Florian Leese: DNA-based monitoring of freshwater ecosystems in Europe and beyond
Florian Leese is Professor of Aquatic Ecosystem Research at the University of Duisburg-Essen, Germany. He started his research career in classical taxonomy and freshwater ecology at the Max Planck Institute for Limnology and much of his early research was spent on formal species descriptions. He shifted to population genetics for his PhD research at the Alfred Wegener Institute, Helmholtz Center for Polar and Marine Research, and then moved to the Daphnia lab of Ralph Tollrian as a postdoc in 2008 (Ruhr University Bochum, Germany). In 2013, he shifted back from model to non-model organisms when he was promoted to junior research group leader of the "GeneStream" team. In close cooperation with the Otago Zoology team (New Zealand), his research team started to use different genetic tools to quantify effects of multiple stressors on freshwater biota. This focus has continued since 2015. In particular, however, he seeks to more explicitly bridge the application gap of these methods to improve environmental monitoring. As Chair of COST Action DNAqua-Net, he leads a network of experts to identify best practice strategies for environmental DNA or other genetic methods for routine biomonitoring.
Andrea Reid: Indigenous fisheries: Rights, resilience & revival
Dr Andrea Reid is a citizen of the Nisga’a Nation and a new Assistant Professor with the University of British Columbia’s Institute for the Oceans and Fisheries. She is helping to launch and lead the Centre for Indigenous Fisheries, working to build a national and international hub for the study and protection of culturally significant fish and fisheries. Her research programme adopts highly interdisciplinary and applied approaches to improving our understanding of the complex interrelationships between fish, people and place. Reid’s PhD in Biology (Governor General’s Gold Medal; Carleton University ’20) centered on multiple stressor effects on Pacific salmon, using tools and insights from Western and Indigenous sciences in tandem. Reid is a cofounder of Riparia, a Canadian charity that connects diverse young women with science on the water to grow the next generation of water protectors. She is also a National Geographic Explorer and a Fellow of The Explorers Club.
R. lestyn Woolway: Global lake responses to climate change
Dr R. Iestyn Woolway is a climate scientist and Research Fellow at the European Space Agency Climate Office (UK). He graduated from Bangor University (Wales) in 2011 with a BSc and MSc in Physical Oceanography and then undertook a PhD in Physical Limnology at University College London between 2011 and 2015. He then moved to the University of Reading to work as a Postdoctoral Research Assistant in Climatology, within the world-renowned Department of Meteorology, working on a project investigating temperature changes across different surfaces of the Earth, with a particular focus on lake surface water temperature. In 2018, he was awarded a Marie Sklodowska-Curie Individual Fellowship, based at the Centre for Freshwater and Environmental Studies at Dundalk Institute of Technology (Ireland), where he investigated extreme events in lake ecosystems. In 2020, he started his current position at ESA. His research now focuses on the physical interactions between climate and water, with a particular interest in lake thermal responses to climate change. Using a combination of in-situ, satellite, and modelled data, his research aims to answer key questions that relate to climate-induced changes in lakes worldwide.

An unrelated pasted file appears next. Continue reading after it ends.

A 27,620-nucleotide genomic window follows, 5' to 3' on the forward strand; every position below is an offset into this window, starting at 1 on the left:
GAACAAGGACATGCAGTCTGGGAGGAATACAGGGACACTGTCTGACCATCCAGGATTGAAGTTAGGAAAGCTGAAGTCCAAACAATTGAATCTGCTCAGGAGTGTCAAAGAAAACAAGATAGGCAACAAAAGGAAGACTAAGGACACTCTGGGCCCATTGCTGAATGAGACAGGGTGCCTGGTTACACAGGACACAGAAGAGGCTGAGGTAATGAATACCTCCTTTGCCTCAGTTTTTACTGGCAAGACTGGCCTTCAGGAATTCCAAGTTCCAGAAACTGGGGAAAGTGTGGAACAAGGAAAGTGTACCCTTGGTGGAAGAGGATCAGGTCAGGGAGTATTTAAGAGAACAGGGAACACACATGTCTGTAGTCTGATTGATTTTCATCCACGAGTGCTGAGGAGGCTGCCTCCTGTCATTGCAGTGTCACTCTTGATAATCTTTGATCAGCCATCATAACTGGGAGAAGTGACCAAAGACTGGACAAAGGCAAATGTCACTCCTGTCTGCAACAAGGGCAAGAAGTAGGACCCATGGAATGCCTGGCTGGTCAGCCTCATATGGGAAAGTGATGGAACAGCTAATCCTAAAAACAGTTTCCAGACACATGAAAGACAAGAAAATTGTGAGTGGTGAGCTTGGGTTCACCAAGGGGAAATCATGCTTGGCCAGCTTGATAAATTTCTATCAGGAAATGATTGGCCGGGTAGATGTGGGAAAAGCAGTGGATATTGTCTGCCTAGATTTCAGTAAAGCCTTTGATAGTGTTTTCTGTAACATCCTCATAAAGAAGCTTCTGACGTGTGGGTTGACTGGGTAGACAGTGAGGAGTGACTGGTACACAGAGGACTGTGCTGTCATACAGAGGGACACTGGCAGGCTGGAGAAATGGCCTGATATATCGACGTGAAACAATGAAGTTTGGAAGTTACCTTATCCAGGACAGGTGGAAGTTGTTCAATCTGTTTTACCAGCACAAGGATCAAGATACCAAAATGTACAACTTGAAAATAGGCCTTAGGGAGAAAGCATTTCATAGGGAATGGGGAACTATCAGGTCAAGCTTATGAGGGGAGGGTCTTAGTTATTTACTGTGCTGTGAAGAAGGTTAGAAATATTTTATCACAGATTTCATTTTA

Lisette N. de Senerpont Domis: Restoring aquatic systems in the Anthropocene: a perfect storm for ecocentric water quality management
Lisette de Senerpont Domis is an aquatic ecologist at the Netherlands Institute of Ecology (NIOO-KNAW). She holds a PhD in Natural Sciences of Leiden University. She is interested in how different components of human-induced global changes, such as climate warming, eutrophication, and habitat fragmentation affect species interactions. Over the years, stimulated by the urgency of the ecology crisis this planet is facing, she became more and more interested in making ecological principles operational for aquatic ecosystem management and conservation. She is head of the Aquatic Knowledge centre Wageningen or AKWA, a translational science unit at the NIOO-KNAW. AKWA translates state-of-the art fundamental scientific knowledge to encompassing solutions for the complex problems water users face in the light of fast environmental changes. Her current research spans the continuum from fundamental scientific research to applied research. Importantly, she builds on fundamental scientific insights to answer applied questions. As complex environmental issues require a multifaceted approach, she often adopts a team science approach, also reflected in her co-chair position at the Global Lake Ecological Observatory Network (GLEON).
Jorge García Girón: Geographical variation of aquatic macrophyte biodiversity: Towards an integration of scale and ecological organisation
Jorge García-Girón, winner of the ‘EFFS 2019-2020 Best PhD thesis Award’, is a postdoctoral researcher at the Finnish Environment Institute (Finland). Jorge is interested in the biogeography of present-day and extinct organisms. His research interests mostly centre on community ecology, macroecology and applied statistics to tackle issues of freshwater biodiversity and global change. His current works span taxonomic, spatial and time scales ranging from studies of local communities to continental and global diversity patterns across plants, insects and Cretaceous dinosaurs.